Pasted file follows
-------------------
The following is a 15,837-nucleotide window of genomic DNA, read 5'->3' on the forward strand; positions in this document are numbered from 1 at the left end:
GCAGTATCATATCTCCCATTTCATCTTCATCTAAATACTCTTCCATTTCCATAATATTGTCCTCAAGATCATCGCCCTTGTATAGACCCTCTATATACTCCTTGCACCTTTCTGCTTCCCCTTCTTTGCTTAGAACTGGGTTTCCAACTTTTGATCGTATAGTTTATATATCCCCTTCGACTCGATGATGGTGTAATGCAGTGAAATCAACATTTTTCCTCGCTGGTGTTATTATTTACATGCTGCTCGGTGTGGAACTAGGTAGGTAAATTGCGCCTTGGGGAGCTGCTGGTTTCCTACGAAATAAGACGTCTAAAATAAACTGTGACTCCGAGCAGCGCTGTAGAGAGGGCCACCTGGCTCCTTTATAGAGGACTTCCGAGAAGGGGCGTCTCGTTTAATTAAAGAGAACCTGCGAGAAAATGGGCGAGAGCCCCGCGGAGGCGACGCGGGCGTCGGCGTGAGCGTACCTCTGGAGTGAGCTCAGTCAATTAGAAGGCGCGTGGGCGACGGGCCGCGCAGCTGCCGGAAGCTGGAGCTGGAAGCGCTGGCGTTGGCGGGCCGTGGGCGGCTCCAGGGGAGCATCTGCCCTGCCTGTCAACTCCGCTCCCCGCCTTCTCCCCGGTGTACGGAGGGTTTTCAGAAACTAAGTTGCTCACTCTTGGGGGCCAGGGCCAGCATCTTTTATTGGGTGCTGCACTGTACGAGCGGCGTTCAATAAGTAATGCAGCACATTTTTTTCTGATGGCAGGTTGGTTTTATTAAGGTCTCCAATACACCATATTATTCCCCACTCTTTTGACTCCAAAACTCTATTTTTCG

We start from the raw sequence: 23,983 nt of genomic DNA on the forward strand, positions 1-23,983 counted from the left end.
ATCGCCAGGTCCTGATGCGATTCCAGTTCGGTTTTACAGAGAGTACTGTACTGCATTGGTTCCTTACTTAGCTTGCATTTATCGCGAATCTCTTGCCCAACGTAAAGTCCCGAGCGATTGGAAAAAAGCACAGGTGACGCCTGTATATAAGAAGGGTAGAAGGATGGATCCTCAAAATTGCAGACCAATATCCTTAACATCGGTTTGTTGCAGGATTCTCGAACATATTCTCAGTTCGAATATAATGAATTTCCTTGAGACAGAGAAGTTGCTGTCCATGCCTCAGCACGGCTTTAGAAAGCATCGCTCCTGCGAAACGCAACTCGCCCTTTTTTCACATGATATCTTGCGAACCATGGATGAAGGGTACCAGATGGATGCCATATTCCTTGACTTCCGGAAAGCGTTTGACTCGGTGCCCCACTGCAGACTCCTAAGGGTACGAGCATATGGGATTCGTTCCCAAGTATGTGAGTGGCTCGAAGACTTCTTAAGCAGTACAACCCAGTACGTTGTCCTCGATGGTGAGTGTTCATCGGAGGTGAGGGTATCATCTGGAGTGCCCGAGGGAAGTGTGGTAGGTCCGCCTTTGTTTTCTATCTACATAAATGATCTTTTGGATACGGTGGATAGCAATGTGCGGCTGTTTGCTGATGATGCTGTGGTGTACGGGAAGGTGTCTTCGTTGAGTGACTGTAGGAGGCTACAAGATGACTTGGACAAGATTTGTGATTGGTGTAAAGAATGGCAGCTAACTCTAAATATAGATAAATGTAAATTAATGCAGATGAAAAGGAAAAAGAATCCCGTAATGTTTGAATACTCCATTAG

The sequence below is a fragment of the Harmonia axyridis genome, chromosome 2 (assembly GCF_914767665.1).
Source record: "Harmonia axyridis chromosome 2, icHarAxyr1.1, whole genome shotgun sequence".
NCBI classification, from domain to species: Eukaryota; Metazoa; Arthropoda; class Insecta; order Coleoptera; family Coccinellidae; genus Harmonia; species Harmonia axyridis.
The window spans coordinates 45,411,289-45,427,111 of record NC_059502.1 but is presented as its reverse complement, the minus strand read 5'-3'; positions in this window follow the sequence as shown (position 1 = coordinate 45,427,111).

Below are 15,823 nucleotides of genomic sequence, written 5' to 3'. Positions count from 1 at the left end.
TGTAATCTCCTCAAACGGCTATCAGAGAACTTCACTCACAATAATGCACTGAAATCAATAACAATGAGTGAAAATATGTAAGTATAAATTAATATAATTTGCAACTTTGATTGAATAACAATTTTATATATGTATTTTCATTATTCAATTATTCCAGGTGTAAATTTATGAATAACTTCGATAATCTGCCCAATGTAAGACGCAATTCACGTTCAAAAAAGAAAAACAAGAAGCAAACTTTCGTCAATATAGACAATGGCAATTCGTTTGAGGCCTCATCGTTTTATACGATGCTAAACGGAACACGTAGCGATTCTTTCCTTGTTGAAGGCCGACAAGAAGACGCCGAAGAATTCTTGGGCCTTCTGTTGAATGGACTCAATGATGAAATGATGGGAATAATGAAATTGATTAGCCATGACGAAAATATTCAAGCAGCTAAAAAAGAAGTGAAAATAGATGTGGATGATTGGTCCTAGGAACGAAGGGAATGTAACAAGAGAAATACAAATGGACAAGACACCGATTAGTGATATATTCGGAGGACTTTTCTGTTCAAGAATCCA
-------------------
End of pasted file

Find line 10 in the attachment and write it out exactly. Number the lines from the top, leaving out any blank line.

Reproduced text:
TGTAATCTCCTCAAACGGCTATCAGAGAACTTCACTCACAATAATGCACTGAAATCAATAACAATGAGTGAAAATATGTAAGTATAAATTAATATAATTTGCAACTTTGATTGAATAACAATTTTATATATGTATTTTCATTATTCAATTATTCCAGGTGTAAATTTATGAATAACTTCGATAATCTGCCCAATGTAAGACGCAATTCACGTTCAAAAAAGAAAAACAAGAAGCAAACTTTCGTCAATATAGACAATGGCAATTCGTTTGAGGCCTCATCGTTTTATACGATGCTAAACGGAACACGTAGCGATTCTTTCCTTGTTGAAGGCCGACAAGAAGACGCCGAAGAATTCTTGGGCCTTCTGTTGAATGGACTCAATGATGAAATGATGGGAATAATGAAATTGATTAGCCATGACGAAAATATTCAAGCAGCTAAAAAAGAAGTGAAAATAGATGTGGATGATTGGTCCTAGGAACGAAGGGAATGTAACAAGAGAAATACAAATGGACAAGACACCGATTAGTGATATATTCGGAGGACTTTTCTGTTCAAGAATCCA